I only ever seem to be able to skim read most things which meas that I tend to miss important information relevant to the article and don’t usually bother to go back and read it again unless it’s something really interesting.

I’ve tried to have days where I don’t go online but I only get restless and bored.

Posted by batangel149 on Jun 08, 2011 at 6:25pm

chatting, gaming, reading fanfiction - I spend 75% of my day online! Of course I work at home and my work involves being on the computer. Like the above poster, I also get restless if I can’t be online for a bit. I do go through phases when RL (real life) interferes to the point I simply have to chose and my daughter and husband still come first. wink But after awhile, ugh. I start to get really bothered and feel like life is ganging-up on me! I think it’s a matter of moderation. If I spend too much time online, then RL things go to heck and I have to spend an equally disproportionate amount of time off-line. I am happiest when I can do some of all the above each day.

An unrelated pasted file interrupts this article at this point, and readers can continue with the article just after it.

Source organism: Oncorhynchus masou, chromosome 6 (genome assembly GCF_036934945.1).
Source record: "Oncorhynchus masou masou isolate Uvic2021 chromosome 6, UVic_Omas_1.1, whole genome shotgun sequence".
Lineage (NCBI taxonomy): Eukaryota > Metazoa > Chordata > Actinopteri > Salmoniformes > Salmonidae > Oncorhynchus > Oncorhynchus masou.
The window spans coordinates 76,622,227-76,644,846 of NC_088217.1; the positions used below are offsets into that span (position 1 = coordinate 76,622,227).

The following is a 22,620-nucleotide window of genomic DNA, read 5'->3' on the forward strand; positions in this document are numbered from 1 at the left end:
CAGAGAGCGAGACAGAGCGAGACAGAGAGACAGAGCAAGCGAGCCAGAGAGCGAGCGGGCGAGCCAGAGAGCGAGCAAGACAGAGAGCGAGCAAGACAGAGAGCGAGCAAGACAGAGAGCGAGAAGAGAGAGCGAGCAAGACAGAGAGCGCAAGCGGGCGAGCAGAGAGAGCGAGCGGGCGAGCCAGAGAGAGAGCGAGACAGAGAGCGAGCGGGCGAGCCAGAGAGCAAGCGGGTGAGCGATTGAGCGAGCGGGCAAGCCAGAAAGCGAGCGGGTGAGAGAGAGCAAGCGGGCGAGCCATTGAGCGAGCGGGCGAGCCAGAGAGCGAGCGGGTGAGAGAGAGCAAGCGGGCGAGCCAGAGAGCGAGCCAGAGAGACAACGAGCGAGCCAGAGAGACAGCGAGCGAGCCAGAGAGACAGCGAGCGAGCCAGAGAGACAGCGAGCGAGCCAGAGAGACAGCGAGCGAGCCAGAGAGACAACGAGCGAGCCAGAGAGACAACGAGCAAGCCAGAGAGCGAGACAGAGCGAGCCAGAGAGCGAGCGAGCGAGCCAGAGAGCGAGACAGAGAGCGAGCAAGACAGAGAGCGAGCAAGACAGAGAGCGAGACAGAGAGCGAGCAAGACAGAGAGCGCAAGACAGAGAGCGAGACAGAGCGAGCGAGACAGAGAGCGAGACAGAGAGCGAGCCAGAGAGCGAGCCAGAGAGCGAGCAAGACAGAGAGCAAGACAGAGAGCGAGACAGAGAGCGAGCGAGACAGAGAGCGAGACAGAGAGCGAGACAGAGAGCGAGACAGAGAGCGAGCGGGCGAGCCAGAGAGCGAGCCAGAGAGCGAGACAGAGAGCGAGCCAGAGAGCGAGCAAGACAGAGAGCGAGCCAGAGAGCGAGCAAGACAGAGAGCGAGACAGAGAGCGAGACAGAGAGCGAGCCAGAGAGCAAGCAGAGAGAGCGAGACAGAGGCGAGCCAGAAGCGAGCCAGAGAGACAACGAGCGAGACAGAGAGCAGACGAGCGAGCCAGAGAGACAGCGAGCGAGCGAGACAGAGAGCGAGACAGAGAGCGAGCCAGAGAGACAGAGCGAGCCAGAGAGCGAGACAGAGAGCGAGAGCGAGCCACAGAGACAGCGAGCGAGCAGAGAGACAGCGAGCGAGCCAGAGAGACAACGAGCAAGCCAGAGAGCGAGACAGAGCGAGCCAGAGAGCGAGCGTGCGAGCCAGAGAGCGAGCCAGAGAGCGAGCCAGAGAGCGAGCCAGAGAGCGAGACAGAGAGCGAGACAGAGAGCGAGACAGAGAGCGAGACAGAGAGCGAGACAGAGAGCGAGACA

Posted by Zafra on Jun 08, 2011 at 9:59pm

I too, even medicated find myself getting lost on the internet to the point where I don’t even remember what the initial topic was when I began. now I try to stay on the page I’ m on w/out getting sidetracked, i admit I have problems doing this but it’s getting easier.I also find the places you get sidetracked to never give tou any good info

Posted by Carroll on Jun 08, 2011 at 11:49pm

I have kept a timer next to the computer. I set it for 15 minutes whenever I start anything on the computer that shouldn’t take long. When it goes off, I am reminded of how much time has passed, and it gives me a chance to decide whether to invest another 15 minutes by pressing the button or whether to log off. It has helped a lot, although I’d forgotten about it until this came up!